Stipa gigantea – Ballyrobert Gardens
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Stipa gigantea

Stipa gigantea

£4.99


About this cultivar:

Stipa gigantea is a native of Spain, that boasts 7 ft. tall, jointed stalks that resemble lean bamboo, with airy panicles of oatlike flowers that begin as purple-on-green, ripening to pale, metallic gold. The graceful gray-green foliage remains a tidy 2 ft. hummock. This unforgettable display continues all winter, and may bloom as early as February in milder climates. We recommend a gentle breeze and backlighting for full effect. Drought tolerant once established.

  • Position: Full sun, partial shade
  • Soil: Almost any soil, grows well in Ballyrobert
  • Flowers: April, May, June, July, August, September, October, November
  • Other features: Grows well in Ballyrobert
  • Hardiness: Fully hardy, grows well in Ballyrobert
  • Habit: Clump forming, tufted
  • Foliage: Evergreen
  • Height: 150 - 210 cm (5 - 7 ft)
  • Spread: 60 - 120 cm (2 - 4 ft)
  • Time to full growth: 2 to 5 years
  • Plant type: Herbaceous Perennial, Grass like
  • Colour: Green, yellow
  • Goes well with: -

    About this genus:

    Stipa (sty-pa) is a genus of around 300 large perennial hermaphroditic grasses collectively known as feather grass, needle grass, and spear grass. They are placed in the true grass family (Poaceae). It gets its name from the latin stuppa, meaning tow, in allusion to the silkiness of the flower spike.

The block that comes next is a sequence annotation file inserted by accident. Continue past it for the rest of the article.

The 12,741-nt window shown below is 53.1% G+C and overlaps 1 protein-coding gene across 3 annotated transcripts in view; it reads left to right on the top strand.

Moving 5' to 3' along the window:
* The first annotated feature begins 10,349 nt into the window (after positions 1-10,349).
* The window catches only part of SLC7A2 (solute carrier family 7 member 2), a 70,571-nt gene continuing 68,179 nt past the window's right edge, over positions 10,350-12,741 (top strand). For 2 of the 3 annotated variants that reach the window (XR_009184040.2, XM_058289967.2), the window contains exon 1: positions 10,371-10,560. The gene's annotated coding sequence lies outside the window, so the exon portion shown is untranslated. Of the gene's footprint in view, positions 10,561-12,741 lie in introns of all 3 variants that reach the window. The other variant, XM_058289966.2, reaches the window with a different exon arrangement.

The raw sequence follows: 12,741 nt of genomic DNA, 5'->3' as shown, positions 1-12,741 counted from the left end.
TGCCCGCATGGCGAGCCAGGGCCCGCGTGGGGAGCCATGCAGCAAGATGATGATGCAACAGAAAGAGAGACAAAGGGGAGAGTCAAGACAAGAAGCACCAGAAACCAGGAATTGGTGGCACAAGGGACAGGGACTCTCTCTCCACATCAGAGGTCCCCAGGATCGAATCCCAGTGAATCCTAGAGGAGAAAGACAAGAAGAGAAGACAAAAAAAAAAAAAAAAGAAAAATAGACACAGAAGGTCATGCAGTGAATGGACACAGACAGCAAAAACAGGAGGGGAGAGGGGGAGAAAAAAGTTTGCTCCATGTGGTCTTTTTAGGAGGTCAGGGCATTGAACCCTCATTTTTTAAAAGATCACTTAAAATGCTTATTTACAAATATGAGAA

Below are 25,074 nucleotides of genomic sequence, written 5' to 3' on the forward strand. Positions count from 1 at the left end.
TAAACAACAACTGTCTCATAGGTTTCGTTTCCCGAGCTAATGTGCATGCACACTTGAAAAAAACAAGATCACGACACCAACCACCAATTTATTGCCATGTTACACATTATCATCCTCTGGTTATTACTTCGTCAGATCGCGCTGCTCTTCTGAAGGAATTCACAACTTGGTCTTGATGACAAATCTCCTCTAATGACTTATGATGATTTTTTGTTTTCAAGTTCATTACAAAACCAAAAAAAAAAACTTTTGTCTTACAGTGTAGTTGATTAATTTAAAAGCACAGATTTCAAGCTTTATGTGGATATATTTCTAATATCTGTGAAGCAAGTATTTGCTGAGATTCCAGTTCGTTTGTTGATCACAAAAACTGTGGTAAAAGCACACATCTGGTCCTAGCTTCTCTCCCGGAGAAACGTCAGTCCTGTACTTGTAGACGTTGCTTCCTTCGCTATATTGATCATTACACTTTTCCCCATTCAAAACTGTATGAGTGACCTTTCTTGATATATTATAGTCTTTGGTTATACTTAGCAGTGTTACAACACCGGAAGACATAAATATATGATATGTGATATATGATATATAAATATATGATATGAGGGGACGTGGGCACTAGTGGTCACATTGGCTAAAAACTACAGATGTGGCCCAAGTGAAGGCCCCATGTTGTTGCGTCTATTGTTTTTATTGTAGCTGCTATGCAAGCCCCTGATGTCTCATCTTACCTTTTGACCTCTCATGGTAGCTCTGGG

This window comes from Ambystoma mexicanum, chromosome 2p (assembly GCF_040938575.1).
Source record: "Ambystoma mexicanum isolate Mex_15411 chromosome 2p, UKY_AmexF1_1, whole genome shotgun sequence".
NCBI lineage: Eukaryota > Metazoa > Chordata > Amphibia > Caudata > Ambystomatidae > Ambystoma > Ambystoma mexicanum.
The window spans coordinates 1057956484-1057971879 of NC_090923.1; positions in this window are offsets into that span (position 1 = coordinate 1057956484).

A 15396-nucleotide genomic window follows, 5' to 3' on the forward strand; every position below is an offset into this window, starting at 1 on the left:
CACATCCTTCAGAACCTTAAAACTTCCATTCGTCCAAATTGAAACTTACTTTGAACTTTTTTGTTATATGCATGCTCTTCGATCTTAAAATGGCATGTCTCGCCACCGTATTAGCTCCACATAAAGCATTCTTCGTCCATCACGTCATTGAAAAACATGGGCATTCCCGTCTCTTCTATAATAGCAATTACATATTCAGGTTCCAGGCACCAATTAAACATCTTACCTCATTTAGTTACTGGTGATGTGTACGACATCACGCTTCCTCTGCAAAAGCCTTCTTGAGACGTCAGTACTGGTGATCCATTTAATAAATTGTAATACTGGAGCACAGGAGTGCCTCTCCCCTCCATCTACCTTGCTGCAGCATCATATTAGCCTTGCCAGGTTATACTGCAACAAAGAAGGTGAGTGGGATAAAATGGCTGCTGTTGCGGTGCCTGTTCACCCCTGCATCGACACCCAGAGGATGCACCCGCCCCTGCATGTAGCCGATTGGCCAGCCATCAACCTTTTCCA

Many species are important forage crops. Several species are used as ornamental plants. One species, esparto grass (Stipa tenacissima), is used for crafts and extensively in paper making.

    Species of the genus Stipa can occur in grasslands or in savanna habitats. Certain specific prairie plant associations are dominated by grasses of the genus Stipa, which genus often lends its name to the terminology of some prairie types. In some areas of the western USA grasses of the genus Stipa form a significant part of the understory of Blue Oak savannas, and were even a more important element prehistorically before the invasion of many European grasses - the grass grown on sports fields and lawns in the USA is not native there!

    Despite this prairie background many Stipa cultivars grow well on these islands - even in part-shade, wet areas. Try combining them with other praire style plants- Astrantia, Achillea etc. We also think they look great with Stachys and Roses.